Gabriel Kurman is a co-founder of RSK Labs, also known as Rootstock, one of the world’s first, Turing-complete blockchains that enables smart contracts secured by the Bitcoin network. Gabriel is an economist who studied with at the University of Buenos Aires and has a decade of experience with
On 7 February 2018 Bitcoin Wednesday is proud to include Gabriel Kurman, co-founder of RSK, on its program. RSK, also known as Rootstock, is one of the first Turing-complete blockchains that enables smart contracts secured by the Bitcoin network through drivechain and merge mining technology. RSK allows Bitcoin to scale and add smart contract functionality. Gabriel will give both an overview and a deep dive into RSK’s innovation with drivechain and merge mining, and explain what it brings to the industry.
A blockchain is said to be “Turing complete” when it can run software that can potentially solve any computational problem. At the heart of RSK’s solution is a Turing Complete Virtual Machine known as the RSK VM integrated with the Bitcoin network. This mechanism allows the computer network to operate decentralized self-executing applications known as smart contracts which have been integrated with Bitcoin.
Bitcoin includes a powerful scripting language that adds a variety of features. One of the best-known examples is the multi-signature transaction, a kind of conditional payment that can only be completed if it has been authorized by, say, a majority of stakeholders. For the sake of security, Bitcoin script has no loops and is not Turing complete, as defined by its reference implementation.
RSK extends Bitcoin’s functionality by transforming bitcoins into “smart bitcoins”, tokens that can be used within self-executed, decentralized applications, similar to Ethereum’s d’apps. In fact, RSK smart contracts are programmed in the same Solidity scripting language used on the Ethereum network, so RSK can be said to make Ethereum smart contracts compatible with Bitcoin. In time we might expect this technology to lead to an array of Bitcoin-based crowd sales and ICOs.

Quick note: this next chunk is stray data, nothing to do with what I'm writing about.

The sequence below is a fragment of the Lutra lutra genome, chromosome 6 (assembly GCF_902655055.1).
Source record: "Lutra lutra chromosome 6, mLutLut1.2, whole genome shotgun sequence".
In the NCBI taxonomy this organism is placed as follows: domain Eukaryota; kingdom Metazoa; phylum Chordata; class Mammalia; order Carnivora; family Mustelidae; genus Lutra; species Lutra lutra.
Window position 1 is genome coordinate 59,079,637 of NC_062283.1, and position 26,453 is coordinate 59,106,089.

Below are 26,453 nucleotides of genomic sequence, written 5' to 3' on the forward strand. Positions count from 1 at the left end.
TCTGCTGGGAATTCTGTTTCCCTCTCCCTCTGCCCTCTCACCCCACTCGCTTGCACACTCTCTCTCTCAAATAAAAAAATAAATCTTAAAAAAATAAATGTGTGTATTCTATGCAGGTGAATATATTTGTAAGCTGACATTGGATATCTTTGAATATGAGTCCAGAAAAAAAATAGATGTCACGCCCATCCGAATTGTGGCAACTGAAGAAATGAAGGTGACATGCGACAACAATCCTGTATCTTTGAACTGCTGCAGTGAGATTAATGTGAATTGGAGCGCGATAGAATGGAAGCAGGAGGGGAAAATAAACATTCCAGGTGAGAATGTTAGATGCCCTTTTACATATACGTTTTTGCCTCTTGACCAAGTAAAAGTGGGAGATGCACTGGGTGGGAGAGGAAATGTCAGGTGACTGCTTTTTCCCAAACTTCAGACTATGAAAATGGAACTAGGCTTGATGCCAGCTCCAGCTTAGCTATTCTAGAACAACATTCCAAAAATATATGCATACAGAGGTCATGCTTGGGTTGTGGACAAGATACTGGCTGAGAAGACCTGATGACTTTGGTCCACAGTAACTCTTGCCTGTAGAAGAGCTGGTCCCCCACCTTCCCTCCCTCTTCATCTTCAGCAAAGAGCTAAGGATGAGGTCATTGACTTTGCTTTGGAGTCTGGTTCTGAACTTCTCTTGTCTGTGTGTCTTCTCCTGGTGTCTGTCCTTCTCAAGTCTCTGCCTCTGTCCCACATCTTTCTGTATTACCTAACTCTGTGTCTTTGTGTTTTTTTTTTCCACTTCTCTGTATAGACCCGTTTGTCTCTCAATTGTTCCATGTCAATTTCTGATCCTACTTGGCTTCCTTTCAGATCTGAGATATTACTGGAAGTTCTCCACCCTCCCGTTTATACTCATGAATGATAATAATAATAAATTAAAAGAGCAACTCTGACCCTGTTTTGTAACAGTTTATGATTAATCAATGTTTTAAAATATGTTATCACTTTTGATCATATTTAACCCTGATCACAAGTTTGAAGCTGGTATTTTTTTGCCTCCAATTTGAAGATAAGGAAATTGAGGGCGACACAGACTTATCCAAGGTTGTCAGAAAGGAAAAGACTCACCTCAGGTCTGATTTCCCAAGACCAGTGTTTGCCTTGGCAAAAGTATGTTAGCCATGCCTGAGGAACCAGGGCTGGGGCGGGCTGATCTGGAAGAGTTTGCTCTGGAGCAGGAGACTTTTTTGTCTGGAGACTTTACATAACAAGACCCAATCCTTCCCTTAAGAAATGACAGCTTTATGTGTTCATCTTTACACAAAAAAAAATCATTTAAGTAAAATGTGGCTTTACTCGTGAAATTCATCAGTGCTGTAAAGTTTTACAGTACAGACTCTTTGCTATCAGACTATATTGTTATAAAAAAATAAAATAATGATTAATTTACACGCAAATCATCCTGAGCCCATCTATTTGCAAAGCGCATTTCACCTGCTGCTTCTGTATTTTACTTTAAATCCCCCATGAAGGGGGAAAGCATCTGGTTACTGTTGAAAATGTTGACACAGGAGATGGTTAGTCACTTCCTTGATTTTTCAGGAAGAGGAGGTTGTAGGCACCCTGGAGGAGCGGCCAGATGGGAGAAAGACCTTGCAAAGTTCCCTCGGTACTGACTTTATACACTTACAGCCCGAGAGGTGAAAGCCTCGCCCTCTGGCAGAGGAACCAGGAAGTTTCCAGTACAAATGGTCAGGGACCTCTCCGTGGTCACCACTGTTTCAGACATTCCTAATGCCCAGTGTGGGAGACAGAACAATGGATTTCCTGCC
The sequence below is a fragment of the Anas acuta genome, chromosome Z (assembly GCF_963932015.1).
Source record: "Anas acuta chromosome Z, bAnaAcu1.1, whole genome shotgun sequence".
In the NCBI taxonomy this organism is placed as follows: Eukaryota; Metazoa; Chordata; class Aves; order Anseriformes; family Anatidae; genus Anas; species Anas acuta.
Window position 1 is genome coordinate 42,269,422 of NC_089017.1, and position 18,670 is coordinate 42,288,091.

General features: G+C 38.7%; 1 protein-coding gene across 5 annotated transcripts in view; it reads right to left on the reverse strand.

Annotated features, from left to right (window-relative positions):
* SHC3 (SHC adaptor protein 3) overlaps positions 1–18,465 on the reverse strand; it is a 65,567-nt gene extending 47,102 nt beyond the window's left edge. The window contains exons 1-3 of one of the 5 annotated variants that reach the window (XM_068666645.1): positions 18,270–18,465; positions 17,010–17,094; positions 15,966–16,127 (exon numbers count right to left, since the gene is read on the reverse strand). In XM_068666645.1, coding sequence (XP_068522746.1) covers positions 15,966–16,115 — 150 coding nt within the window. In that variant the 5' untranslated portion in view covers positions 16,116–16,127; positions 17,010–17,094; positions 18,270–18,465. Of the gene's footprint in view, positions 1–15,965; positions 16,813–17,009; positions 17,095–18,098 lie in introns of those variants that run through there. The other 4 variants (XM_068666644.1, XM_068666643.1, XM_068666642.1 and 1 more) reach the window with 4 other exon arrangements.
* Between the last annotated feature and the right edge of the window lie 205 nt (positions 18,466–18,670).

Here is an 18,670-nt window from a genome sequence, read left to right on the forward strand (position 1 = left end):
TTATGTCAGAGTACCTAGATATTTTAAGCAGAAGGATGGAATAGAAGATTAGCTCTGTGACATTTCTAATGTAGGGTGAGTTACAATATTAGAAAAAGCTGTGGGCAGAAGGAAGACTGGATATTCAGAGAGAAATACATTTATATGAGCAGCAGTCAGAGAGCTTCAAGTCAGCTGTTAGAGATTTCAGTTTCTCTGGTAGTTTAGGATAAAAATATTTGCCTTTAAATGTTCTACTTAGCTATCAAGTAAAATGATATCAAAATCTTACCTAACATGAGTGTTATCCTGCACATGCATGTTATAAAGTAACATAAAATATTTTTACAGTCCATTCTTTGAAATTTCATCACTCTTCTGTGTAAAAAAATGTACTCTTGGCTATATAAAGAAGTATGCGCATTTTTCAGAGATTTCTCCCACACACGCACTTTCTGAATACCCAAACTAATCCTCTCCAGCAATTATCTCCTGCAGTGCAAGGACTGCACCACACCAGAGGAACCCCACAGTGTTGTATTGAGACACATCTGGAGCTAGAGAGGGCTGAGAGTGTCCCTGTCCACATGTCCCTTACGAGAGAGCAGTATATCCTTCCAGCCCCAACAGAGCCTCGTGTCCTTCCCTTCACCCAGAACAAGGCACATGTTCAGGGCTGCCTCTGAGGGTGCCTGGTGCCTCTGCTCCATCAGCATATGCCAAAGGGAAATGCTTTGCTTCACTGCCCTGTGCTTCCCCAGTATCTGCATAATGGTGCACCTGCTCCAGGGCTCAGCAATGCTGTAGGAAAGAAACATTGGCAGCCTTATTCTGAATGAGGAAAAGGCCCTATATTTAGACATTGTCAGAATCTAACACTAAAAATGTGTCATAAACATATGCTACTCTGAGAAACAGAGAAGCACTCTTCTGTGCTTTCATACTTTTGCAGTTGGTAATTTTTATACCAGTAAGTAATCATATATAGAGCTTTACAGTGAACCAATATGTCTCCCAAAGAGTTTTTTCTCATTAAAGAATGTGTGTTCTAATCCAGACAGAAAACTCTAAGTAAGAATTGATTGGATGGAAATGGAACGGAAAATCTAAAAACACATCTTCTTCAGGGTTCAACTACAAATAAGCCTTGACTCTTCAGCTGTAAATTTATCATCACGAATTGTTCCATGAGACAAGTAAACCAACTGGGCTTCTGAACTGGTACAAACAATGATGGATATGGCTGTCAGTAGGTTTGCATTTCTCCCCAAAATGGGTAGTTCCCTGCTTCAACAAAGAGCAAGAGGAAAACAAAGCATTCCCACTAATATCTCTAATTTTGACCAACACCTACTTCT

Side Chains, Main Chains and Drivechain
A side chain is an independent blockchain that accepts tokens on its network from another so-called parent chain. This system allows for interoperability between blockchains. For example:
- It enhances the security of the side chain which it can inherit from the main chain.
- It can improve scalability of the main chain by supporting features like micropayments on the side chain.
- It can safely allow for experimentation on the side chain so that potential bugs and other risks (i.e. lack of liquidity and high volatility) would not effect the main chain.
Anyone who has followed the criticism of Bitcoin related to high transaction fees when the network is congested, lack of scalability, and excessive energy consumption, or any of its other shortcomings, might appreciate the ability of side chains to allow for much more innovation in the Bitcoin ecosystem.
A drivechain is an implementation of the side chain concept that extends and potentially improves the consensus mechanism. Drivechain nodes assemble blocks and pay themselves just as miners do in the Bitcoin network. However, the drivechain concept assumes, or rather requires, that anyone running a side chain node can efficiently buy proof of work from miners on the main chain with tokens (i.e. bitcoins) from the main chain. In this scenario, miners get paid directly with bitcoins, and help to secure a side chain without having to process transactional details from that other chain.
Merge mining is the mechanism that allows one blockchain to depend upon the hash rate of another: For example, a bitcoin miner can simultaneously apply the same processing power to a secondary chain for no additional cost. For example, when he mines bitcoins, he can also receive namecoins. A drawback to this type of mining is that it requires miners to give up bandwidth in order to receive transactions from the merge mined chain.
“Blind” merge mining aims to resolve that issue by compensating miners in tokens from a main chain for the transaction processing power they deliver to a secondary chain. This approach has the added benefit of not requiring the miner to run any software for the sidechain. Nodes on the sidechain can simply pay miners of the primary chain for their proof of work.
About Gabriel Kurman
Gabriel Kurman is a co-founder of RSK Labs. He studied economics at the University of Buenos Aires, and has more than a decade of experience in corporate and private equity as well as M&A. He also previously worked for Monsanto.